The Prosecutor General claimed that Muslim Brotherhood members provided hardcore fan group Ultras White Knights (UWK) with money and explosive materials to commit violence and riots during the 8 February Zamalek SC and ENPPI football match.
The materials were used “to sabotage the Economic Summit”, Prosecutor General Hesham Barakat said in a statement on Tuesday.
The deaths took place before the match as fans were attempting to enter the Air Defence Stadium.
He added that some members of the outlawed Brotherhood group confessed to the alleged crimes to “create a state of anarchy to sabotage the Economic Summit”. In addition, “some members of the Ultras said they received financial support from Brotherhood leaders”, the statement said.
Following the 8 February incident, UWK members accused police of using birdshot and tear gas to disperse the gathering of fans. However, the prosecution said in a report that the “defendants from the Ultras gathered at the gates, used force and violence against the police, and fired fireworks at the forces, while repeating anti-government chants”.
Their “criminal” actions injured police personnel and damaged security vans, the statement said, adding that the police then retaliated with firing tear gas which caused a stampede leading to the 27 deaths.
The defendants are now charged with murder, rioting, destroying public properties, and “resisting authorities” as well as possessing explosives, and will be referred to the Criminal Court.
The prosecution’s figures match those of the Forensic Medicine Authority, which issued an initial report claiming no deaths were caused by live ammunition, birdshots or suffocation from tear gas.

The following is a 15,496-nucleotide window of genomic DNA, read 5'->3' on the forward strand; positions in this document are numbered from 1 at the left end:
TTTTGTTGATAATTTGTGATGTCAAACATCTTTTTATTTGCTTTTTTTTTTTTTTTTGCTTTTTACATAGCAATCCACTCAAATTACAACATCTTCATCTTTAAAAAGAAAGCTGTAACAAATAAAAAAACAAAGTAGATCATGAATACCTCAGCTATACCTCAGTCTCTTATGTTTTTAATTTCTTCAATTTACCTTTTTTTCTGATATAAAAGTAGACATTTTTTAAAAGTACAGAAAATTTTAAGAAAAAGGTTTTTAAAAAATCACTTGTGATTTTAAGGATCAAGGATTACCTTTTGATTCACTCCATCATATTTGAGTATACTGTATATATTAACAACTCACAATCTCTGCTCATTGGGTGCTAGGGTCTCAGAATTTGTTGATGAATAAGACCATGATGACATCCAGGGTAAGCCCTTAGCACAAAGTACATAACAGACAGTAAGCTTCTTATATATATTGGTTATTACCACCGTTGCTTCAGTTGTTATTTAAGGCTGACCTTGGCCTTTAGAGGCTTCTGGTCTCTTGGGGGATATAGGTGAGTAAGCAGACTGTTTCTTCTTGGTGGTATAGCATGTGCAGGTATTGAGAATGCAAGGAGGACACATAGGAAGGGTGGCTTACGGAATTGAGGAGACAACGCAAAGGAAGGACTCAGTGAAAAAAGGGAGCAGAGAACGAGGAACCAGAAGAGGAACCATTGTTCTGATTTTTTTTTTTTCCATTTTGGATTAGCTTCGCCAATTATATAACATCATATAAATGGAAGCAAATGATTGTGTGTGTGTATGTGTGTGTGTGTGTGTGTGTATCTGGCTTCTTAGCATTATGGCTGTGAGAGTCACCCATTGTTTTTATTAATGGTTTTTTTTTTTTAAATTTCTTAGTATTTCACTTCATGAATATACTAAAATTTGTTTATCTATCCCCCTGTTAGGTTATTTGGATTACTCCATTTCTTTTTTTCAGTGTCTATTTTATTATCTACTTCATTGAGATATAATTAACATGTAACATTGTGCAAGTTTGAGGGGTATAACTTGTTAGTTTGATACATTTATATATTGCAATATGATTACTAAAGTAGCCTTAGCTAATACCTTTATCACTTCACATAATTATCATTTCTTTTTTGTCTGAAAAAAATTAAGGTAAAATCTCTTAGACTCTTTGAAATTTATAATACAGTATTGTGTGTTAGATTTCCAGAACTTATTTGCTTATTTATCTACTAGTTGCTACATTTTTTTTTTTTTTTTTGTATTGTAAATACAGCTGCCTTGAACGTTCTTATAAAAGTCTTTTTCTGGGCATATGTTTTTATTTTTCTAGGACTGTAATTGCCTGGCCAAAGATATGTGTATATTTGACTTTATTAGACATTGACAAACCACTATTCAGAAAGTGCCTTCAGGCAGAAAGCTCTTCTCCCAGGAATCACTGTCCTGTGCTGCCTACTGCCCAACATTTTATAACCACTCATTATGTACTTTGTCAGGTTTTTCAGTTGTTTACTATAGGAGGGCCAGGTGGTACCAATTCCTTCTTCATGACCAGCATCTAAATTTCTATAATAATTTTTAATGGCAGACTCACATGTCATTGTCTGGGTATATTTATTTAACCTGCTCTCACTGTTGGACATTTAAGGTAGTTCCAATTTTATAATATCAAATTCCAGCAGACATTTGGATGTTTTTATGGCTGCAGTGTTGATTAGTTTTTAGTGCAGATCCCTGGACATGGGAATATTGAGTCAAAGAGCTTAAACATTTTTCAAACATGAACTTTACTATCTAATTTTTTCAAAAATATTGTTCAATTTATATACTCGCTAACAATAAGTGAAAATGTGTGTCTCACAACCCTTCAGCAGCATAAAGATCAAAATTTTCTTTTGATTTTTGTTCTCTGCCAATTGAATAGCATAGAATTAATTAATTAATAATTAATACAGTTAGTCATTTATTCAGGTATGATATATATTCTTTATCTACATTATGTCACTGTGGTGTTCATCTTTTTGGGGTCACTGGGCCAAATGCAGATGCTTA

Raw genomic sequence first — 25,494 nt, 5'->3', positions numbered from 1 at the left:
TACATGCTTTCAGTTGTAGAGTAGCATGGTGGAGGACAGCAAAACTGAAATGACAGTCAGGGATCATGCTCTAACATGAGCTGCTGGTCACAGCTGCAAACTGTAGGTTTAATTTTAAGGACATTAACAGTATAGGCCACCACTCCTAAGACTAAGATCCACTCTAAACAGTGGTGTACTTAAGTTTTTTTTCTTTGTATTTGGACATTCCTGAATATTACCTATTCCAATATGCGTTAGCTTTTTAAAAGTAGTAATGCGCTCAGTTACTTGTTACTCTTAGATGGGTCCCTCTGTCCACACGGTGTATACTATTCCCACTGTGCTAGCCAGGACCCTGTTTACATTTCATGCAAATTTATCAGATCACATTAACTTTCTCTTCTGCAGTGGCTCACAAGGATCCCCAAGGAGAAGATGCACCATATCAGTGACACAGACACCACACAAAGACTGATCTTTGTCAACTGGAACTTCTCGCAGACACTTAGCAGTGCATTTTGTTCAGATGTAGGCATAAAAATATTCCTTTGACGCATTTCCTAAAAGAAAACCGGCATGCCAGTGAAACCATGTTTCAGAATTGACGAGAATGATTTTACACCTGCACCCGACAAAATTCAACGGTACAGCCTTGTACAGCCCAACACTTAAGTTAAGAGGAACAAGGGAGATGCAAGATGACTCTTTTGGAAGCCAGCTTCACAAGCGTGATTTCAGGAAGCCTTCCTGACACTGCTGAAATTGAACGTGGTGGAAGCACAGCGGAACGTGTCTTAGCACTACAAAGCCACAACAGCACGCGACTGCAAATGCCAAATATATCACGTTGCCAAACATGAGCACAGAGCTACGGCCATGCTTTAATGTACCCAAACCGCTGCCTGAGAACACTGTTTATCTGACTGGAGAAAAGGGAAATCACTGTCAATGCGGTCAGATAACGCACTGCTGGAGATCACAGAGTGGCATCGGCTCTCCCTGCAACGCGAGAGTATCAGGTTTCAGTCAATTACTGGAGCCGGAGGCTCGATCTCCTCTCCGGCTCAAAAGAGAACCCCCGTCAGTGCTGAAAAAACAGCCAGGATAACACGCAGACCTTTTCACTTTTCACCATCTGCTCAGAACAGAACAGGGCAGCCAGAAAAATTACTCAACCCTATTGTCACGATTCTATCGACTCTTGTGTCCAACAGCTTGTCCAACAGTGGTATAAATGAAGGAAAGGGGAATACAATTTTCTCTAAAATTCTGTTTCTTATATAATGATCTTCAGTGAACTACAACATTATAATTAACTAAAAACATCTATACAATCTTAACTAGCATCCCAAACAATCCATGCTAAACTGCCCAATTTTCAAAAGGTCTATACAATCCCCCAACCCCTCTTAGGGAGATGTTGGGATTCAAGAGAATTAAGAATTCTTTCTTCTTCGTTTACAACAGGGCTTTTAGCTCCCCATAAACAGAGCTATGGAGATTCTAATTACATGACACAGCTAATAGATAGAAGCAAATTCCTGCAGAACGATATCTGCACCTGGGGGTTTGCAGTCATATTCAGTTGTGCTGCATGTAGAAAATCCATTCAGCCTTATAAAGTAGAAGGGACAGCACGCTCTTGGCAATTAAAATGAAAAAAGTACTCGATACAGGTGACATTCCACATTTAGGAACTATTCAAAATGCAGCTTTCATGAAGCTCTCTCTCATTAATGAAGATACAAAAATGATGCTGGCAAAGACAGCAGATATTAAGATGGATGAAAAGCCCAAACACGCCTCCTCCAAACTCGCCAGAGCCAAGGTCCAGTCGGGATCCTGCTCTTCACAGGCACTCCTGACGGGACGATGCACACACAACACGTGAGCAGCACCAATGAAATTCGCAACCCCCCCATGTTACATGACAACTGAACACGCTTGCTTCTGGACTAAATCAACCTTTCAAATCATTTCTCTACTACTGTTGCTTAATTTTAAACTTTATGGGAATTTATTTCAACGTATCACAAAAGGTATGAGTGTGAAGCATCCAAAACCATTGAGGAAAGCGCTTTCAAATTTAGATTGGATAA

Previously, the prosecution also ordered the arrest of a number of UWK leaders accusing them of inciting the stadium’s storming.
The UWK’s statement responded to the prosecution’s procedures by saying the “truth is clear before the whole world and we know who incited and who killed”.
Larger numbers of fans arrived at the stadium before the match and security forces, deployed at the stadium for security, were reluctant to allow the fans in, with or without tickets. Fans were refused entry due to the mass crowding at the gate.
A narrow metal tunnel was put inside the gates in order to reduce the numbers of fans entering at once. Security forces used tear gas and birdshots to disperse the crowding fans in the tunnel, according to videos, pictures and testimonies circulated on social media.
Crowds of fans tried to escape and the stumbling resulted in scores of injuries and deaths.
In an official statement, the Ministry of Interior said: “Large numbers of ticketless fans tried to storm the stadium, which caused security forces to prevent them from damaging the stadium facilities.”
The killings led to uproar from different political parties, coalitions, opposition groups and institutions. All parties mourned the dead and expressed their condolences to the victims’ families.